June 24-28, 2013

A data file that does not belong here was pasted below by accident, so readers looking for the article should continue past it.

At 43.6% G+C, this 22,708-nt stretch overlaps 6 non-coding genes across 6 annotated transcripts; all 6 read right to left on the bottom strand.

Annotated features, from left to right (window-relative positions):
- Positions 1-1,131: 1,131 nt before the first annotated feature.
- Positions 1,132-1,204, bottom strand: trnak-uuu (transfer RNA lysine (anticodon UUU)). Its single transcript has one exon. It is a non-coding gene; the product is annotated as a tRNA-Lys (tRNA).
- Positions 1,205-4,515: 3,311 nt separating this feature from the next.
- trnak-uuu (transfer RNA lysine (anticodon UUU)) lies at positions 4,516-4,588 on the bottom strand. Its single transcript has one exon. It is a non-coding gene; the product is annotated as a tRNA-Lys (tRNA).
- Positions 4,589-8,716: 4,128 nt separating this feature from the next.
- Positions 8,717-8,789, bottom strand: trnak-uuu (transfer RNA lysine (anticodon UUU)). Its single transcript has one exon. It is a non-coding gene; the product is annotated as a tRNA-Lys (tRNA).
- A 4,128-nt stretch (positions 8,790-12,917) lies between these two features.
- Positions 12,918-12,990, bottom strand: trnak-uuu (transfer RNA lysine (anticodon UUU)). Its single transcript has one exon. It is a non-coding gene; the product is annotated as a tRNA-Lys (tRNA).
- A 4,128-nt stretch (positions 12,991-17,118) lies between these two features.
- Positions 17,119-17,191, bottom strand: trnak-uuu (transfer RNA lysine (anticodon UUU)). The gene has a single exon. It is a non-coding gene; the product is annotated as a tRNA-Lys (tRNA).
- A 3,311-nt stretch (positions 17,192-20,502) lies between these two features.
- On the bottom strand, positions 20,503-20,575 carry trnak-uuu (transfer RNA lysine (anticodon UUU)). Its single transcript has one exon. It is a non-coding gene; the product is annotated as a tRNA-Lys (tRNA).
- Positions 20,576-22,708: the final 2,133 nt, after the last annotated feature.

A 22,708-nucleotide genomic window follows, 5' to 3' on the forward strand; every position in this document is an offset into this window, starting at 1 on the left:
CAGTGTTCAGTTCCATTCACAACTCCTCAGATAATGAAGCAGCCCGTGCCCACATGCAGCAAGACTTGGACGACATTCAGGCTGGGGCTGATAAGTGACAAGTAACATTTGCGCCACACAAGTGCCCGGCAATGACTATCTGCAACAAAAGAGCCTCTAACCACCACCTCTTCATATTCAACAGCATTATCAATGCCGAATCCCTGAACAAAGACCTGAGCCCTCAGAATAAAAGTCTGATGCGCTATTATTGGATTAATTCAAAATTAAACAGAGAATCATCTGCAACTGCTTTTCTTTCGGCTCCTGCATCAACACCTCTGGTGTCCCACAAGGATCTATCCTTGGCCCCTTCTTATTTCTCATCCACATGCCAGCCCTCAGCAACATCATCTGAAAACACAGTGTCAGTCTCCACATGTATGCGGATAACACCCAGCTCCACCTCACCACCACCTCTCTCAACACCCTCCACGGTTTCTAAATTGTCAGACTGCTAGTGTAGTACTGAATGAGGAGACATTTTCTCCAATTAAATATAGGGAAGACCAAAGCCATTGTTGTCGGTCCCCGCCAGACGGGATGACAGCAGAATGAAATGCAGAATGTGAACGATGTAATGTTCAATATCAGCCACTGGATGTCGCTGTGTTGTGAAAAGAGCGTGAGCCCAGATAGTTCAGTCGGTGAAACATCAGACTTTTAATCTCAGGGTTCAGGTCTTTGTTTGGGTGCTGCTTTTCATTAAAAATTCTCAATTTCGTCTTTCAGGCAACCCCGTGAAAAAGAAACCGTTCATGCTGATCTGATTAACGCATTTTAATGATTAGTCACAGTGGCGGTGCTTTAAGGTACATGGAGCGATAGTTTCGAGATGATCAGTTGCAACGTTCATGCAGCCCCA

With the latest advancements in robotic manufacturing technology, there is a desire to integrate robot workers into the labor force to increase productivity and efficiency. However, coordinating the efforts of humans and robots in close physical proximity and under tight temporal constraints poses challenges in planning and scheduling and the design of human-robot interaction. In prior work, we present a scheduling algorithm capable of performing the coordination of heterogeneous multi-agent teams. Given this capability, we now want to understand how best to implement this technology from a human-centered perspective. Humans derive purpose and identity in their roles at work, and requiring them to dynamically change roles at the direction of an automated scheduling algorithm may result in the human worker feeling devalued. Ultimately, overall productivity of the human-robot team may degrade as a result. In this paper, we report the results of a human-subject pilot study aimed at answering how best to implement such an automated scheduling system. Specifically, we test whether giving humans more control over the task allocation process improves worker satisfaction, and we empirically measure the trade-offs of giving this control in terms of overall process efficiency.